So, the course for this Sunday's Short Film Sunday has changed... Enough with words, enjoy Lou Reed's art.
Thus, here is a short film/documentary Red Shirley directed by the great Lou Reed. The trailer is below, the full film you can watch here.

A really moving and emotional piece. Enjoy and before you go to sleep, listen to one of the greatest live performances and one of the best Lou Reed's albums "Animal Serenade":

Lou Reed was a man who will be remembered and his art will never be forgotten. RIP.

Sunday, 13 October 2013

(26) Short Film Sunday #12: Cukurvate (Candyfloss) (2012)

Cukurvate (2012).
For a week I have enjoyed the lovely autumn in Latvia, chilled air, red, yellow and green leaves, which flicker in the sunshine, Indian summer, autumn harvest, falling leaves embellish your path, while you stroll through the park, a far far away smell of snow in the air and crisp grass in the mornings and misty meadows in the evenings, that for me is autumn. I will always need in my life four seasons, hot summers, freezing cold winters, awakening spring and colourful and rich autumn, full of harvest, and for that I love Latvia, it has it all!
So this week I offer you  a little glimpse into one of Latvia's cities, a city where I spent three years in school, that is Kuldīga. Yeah, with that weird line above the "i", that for you is Latvian.
The aim of the short film is to capture the old and romantic style of Kuldīga, with its wooden houses, charming little streets, an old bridge with a picturesque view of Ventas rapid, the widest rapid in Europe. As the director Oskars Morozs said, the short is made in the style of Federico Fellini and, especially, La Dolce Vita. It is made in black and white, in order to emphasise the antique value of the city. Candyfloss tells a story about the city of Kuldīga through kids playing hide and seek, saving a goose and enjoying one of the biggest treats of the childhood - candyfloss. Enough said, enjoy and founder away in your childhood memories!

And here are some scenic views Latvian autumn:

Sunday, 6 October 2013

(25) Short Film Sunday #11: Alma (2009)

Alma (2009).
Alma (2009) is  a brilliant little short film, creepy and scary, especially if all your childhood you had been scared of dolls. Well, I was and still am... And after this short I know why. The short is written and directed by Rodrigo Blaas, a former Pixar animator, who has worked on such beloved animations as, Wall-E, Up, Ratatouille, as well as La Luna (read my post on La Luna here), which are also my four favourite Pixar animations.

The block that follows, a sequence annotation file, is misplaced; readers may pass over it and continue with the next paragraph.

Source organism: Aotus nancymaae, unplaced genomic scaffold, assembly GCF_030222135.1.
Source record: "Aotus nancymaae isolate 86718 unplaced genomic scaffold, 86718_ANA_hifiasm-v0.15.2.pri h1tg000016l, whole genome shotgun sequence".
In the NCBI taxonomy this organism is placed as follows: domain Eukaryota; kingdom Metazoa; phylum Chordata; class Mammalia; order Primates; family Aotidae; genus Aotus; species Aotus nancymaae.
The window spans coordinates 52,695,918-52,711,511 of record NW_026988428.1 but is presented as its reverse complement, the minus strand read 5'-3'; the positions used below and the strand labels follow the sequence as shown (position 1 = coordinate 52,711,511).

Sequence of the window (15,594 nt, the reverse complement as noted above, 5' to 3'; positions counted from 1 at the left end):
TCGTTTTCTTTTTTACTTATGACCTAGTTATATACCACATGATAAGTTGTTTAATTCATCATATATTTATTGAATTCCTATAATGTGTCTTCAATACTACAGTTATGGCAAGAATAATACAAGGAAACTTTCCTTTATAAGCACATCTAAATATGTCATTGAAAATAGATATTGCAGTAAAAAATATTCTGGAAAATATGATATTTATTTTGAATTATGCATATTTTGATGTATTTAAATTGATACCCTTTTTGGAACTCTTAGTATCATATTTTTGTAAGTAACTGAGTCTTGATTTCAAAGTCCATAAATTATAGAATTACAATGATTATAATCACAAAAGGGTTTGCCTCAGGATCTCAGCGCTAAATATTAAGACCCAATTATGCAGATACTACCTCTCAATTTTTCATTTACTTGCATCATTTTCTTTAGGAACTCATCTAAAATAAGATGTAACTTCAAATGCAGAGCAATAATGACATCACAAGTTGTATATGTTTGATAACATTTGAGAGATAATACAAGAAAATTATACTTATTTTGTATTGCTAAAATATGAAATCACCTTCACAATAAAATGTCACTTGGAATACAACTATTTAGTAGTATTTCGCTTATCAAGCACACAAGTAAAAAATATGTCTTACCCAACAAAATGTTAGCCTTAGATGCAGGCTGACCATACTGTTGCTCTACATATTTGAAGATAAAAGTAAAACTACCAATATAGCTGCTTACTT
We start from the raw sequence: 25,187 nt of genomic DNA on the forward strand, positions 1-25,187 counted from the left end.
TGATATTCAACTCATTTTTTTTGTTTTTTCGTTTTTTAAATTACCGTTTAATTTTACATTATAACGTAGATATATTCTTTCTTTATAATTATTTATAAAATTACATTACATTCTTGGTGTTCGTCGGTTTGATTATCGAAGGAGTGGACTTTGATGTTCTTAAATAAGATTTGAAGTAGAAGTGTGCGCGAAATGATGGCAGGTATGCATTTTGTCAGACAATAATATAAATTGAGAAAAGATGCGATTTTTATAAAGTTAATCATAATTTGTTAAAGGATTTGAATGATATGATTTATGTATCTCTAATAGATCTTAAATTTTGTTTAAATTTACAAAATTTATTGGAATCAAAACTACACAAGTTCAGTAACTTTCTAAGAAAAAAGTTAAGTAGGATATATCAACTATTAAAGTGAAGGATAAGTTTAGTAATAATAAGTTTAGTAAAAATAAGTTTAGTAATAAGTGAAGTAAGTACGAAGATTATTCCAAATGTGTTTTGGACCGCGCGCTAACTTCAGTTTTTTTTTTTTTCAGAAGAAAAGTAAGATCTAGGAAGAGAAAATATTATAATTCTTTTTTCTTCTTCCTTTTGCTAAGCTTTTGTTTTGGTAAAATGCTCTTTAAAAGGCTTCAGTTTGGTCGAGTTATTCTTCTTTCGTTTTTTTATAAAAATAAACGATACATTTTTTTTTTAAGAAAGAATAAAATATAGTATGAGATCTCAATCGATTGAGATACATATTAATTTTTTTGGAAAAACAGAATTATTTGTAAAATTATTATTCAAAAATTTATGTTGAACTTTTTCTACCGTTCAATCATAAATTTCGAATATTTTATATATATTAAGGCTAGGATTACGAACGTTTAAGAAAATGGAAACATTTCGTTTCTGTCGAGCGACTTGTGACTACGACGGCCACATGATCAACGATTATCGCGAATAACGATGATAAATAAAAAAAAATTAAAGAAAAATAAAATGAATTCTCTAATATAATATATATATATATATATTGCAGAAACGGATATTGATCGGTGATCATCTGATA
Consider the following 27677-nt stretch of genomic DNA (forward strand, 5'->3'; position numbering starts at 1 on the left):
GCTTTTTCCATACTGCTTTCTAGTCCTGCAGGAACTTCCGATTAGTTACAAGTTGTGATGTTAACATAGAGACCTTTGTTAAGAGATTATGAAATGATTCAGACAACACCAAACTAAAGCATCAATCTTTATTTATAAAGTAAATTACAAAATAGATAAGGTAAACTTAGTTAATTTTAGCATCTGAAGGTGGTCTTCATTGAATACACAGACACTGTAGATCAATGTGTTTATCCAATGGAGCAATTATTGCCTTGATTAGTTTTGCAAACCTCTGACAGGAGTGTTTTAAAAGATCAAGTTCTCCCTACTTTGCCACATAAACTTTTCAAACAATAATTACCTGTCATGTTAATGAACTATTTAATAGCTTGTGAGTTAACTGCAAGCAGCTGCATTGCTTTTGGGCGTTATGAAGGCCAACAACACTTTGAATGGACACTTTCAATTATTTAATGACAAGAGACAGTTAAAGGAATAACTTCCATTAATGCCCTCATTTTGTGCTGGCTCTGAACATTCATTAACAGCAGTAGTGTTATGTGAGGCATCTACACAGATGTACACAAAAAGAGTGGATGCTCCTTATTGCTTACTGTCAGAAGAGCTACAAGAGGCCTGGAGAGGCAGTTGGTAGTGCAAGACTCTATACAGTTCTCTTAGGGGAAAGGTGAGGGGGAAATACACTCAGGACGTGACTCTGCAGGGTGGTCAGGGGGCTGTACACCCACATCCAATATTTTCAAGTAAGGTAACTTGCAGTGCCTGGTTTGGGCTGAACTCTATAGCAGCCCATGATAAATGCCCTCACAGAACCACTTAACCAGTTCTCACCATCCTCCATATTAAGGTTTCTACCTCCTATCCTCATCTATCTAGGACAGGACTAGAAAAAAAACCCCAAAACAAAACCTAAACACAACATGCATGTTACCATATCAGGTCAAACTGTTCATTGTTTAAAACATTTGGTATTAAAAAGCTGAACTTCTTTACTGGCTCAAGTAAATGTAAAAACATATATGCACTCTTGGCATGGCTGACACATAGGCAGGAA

The animation is set in Barcelona during winter time and in concentrates around a little girl named Alma (in translation from Spanish it means "soul", which actually gives quite a deep subtext to the story), who gets tricked into an enchanted toy store, after in its window she sees a doll who looks like her. However, she doesn't know what awaits her in the spooky world of dolls...
The story is very well crafted, the animation is marvelous, and although the imagery of the short is sweet and adorable, as you can see from the picture above, despite that, there is quite a bit of underlying spookiness and creepiness. The short has won Animacor, International Animation Festival in Spain, award for the Best Andalusian Short, in 2009, it has also won an award for the Best Short in L.A. Shorts Fest in 2009. In 2010 it was announced that DreamWorks has made a deal with Rodrigo Blaas to adapt his short film Alma into a full length feature film, he himself will be directing it, with Guillermo del Toro executive producing it. According to this Variety article in June, 2012, the film was in visual development stage. So if you enjoy the short keep your eyes open, when the full length feature hits the big screens.
Now I will keep quiet and let you enjoy this adorable little piece! Have a good night's sleep!

Sunday, 29 September 2013

(24) Short Film Sunday #10: The Last Bookshop (2012)

The Last Bookshop (2012).
The Last Bookshop (2012) is a short film set in the future, where digital holographic entertainment has taken over physical and actual entertainment, like, books. The short film portrays this, in my opinion, dreaded future, where real books have died out. One day, the holographic computer/device fails, and a young boy is left with nothing to do, so he wanders around the streets and stumbles upon this long forgotten bookshop. In fact, as the shopkeeper states, he had his last customer 25 years ago. So, of course, the shopkeeper is excited and happily gives a pile of books to the young lad and tells him the stories of the old world, times when things were real and you could touch and smell them. The old shopkeeper even tells about one of his adventures, when he "queued up at midnight for a book about a wizard. It was the vogue.".
It is delightful little story, that reminds us, how important is physical communication with people, having first hand experience of everything (what also Whitman emphasised in his poetry), so lets not forget about it. So, pick up a book and have a reading hour with a nice cup of cocoa and go and visit some of your friends tomorrow or just smile to the stranger. Because, I certainly don't want to end up in the world where there is only one bookshop left, and even that is taken over by a mean villain named Gamazone. See for yourself how it would look!

Remember, the book can never show you an error message, it will never fail you...

Friday, 27 September 2013